Manual Making Virtual Worlds: Linden Lab and Second Life

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How, for instance, does one regulate something that is supposed to run on its own? Is it possible simply to create a space for people to use and then not govern its use? In Making Virtual Worlds, Malaby thoughtfully describes the world of Linden Lab and the challenges faced while he was conducting his in-depth ethnographic research there. He shows how the workers of a very young but quickly growing company were themselves caught up in ideas about technology, games, and organizations, and struggled to manage not only their virtual world but also themselves in a nonhierarchical fashion.

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In exploring the practices the Lindens employed, he questions what was at stake in their virtual world, what a game really is and how people participate , and the role of the unexpected in a product like Second Life and an organization like Linden Lab. Their economic values warrant further exploration: Malaby makes cautionary references to Lindens' neoliberal ethic, but marginalizes analysis of how this ethic gets expressed—even if allowing Second Life's individual and corporate users to newly profit from "play" has been lauded in popular accounts.

Do Lindens share the growing concerns of many professional content producers that users' unpaid online content production might displace [End Page ] their work? Are there game-like logics, too, in managing economic risks in the quick rise-and-fall world of digital enterprise?

Malaby's fresh insights are relevant not just to studies in computing history and culture, but also to If you would like to authenticate using a different subscribed institution that supports Shibboleth authentication or have your own login and password to Project MUSE, click 'Authenticate'. View freely available titles: Book titles OR Journal titles.

Philip Rosedale of Second Life talks blockchain and virtual worlds

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Want to Read Currently Reading Read. Refresh and try again. Open Preview See a Problem? Thanks for telling us about the problem. Return to Book Page. Linden Lab and Second Life 3. The past decade has seen phenomenal growth in the development and use of virtual worlds. In one of the most notable, Second Life, millions of people have created online avatars in order to play games, take classes, socialize, and conduct business transactions.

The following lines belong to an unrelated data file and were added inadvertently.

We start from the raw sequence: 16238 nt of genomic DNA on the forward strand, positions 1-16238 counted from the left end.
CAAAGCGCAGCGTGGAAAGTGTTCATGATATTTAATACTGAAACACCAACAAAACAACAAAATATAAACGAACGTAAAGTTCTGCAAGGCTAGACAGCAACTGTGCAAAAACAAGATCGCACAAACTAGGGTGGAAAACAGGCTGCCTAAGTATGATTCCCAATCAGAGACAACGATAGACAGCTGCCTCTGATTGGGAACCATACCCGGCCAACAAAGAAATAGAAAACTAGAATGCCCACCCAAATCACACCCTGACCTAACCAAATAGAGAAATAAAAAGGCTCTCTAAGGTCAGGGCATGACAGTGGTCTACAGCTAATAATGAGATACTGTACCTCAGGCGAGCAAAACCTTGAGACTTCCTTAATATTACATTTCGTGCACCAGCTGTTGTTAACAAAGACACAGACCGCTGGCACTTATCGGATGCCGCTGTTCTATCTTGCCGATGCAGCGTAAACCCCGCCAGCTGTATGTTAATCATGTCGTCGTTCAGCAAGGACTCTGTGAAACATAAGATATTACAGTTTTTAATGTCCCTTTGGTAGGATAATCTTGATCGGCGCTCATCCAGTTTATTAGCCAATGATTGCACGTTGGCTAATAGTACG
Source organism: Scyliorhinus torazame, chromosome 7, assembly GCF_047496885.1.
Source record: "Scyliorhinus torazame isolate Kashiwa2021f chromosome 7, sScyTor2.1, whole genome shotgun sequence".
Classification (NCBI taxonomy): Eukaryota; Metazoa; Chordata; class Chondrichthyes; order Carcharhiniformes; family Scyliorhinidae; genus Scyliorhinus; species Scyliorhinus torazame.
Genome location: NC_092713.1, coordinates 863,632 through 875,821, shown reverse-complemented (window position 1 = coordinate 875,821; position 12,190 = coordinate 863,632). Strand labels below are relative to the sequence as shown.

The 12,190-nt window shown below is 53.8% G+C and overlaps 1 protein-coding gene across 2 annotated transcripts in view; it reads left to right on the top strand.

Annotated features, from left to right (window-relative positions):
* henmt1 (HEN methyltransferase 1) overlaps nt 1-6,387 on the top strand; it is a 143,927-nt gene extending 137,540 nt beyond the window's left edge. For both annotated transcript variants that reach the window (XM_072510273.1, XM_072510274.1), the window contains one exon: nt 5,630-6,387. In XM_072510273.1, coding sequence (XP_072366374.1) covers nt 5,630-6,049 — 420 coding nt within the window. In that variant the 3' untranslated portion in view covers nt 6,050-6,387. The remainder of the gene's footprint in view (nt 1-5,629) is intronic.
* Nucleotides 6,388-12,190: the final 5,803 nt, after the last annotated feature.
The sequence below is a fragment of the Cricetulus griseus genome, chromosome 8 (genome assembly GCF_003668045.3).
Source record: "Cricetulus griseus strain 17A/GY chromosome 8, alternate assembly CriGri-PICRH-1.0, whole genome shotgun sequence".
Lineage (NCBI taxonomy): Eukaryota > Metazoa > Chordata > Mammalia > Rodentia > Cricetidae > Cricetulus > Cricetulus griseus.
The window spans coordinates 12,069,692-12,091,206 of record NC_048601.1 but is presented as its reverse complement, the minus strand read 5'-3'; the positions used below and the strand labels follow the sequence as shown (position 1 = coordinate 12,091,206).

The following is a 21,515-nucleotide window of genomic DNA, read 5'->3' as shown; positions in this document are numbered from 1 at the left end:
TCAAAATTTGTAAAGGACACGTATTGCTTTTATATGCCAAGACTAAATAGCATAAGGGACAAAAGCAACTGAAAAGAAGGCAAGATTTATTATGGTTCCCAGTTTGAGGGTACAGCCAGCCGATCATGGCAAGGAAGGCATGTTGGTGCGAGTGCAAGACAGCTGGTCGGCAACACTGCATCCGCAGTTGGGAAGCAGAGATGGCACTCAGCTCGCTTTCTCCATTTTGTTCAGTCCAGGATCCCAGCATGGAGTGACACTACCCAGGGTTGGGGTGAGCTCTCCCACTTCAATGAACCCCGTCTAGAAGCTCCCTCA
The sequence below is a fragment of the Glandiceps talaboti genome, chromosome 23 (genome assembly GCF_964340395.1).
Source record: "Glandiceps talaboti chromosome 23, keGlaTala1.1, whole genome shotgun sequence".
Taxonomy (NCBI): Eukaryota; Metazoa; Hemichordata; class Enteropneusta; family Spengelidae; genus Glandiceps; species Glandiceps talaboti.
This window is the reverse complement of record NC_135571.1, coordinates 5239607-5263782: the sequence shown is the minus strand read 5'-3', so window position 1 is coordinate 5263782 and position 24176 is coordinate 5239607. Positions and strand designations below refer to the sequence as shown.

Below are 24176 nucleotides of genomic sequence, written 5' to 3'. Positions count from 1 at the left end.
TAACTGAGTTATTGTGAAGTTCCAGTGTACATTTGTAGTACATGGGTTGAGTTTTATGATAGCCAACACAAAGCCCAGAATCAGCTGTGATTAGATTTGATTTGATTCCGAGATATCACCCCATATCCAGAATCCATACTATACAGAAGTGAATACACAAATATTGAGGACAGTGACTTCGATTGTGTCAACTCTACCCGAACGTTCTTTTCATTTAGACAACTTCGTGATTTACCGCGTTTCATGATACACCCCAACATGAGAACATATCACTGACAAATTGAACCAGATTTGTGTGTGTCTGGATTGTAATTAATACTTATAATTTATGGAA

Making Virtual Worlds: Linden Lab and Second Life

Second Life offers a gathering point and the tools for people to create a new world online. Too often neglected in The past decade has seen phenomenal growth in the development and use of virtual worlds.


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Too often neglected in popular and scholarly accounts of such groundbreaking new environments is the simple truth that, of necessity, such virtual worlds emerge from physical workplaces marked by negotiation, creation, and constant change. Thomas Malaby spent a year at Linden Lab, the real-world home of Second Life, observing those who develop and profit from the sprawling, self-generating system they have created.

Some of the challenges created by Second Life for its developers were of a very traditional nature, such as how to cope with a business that is growing more quickly than existing staff can handle.

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Others are seemingly new: How, for instance, does one regulate something that is supposed to run on its own? Is it possible simply to create a space for people to use and then not govern its use? In Making Virtual Worlds , Malaby thoughtfully describes the world of Linden Lab and the challenges faced while he was conducting his in-depth ethnographic research there.

He shows how the workers of a very young but quickly growing company were themselves caught up in ideas about technology, games, and organizations, and struggled to manage not only their virtual world but also themselves in a nonhierarchical fashion. In exploring the practices the Lindens employed, he questions what was at stake in their virtual world, what a game really is and how people participate , and the role of the unexpected in a product like Second Life and an organization like Linden Lab.

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To see what your friends thought of this book, please sign up. To ask other readers questions about Making Virtual Worlds , please sign up. Be the first to ask a question about Making Virtual Worlds. Lists with This Book. Jul 07, Zachary rated it liked it. Most of the book was too meta for my taste.

Some sections were informative for any start-up engineering culture, though.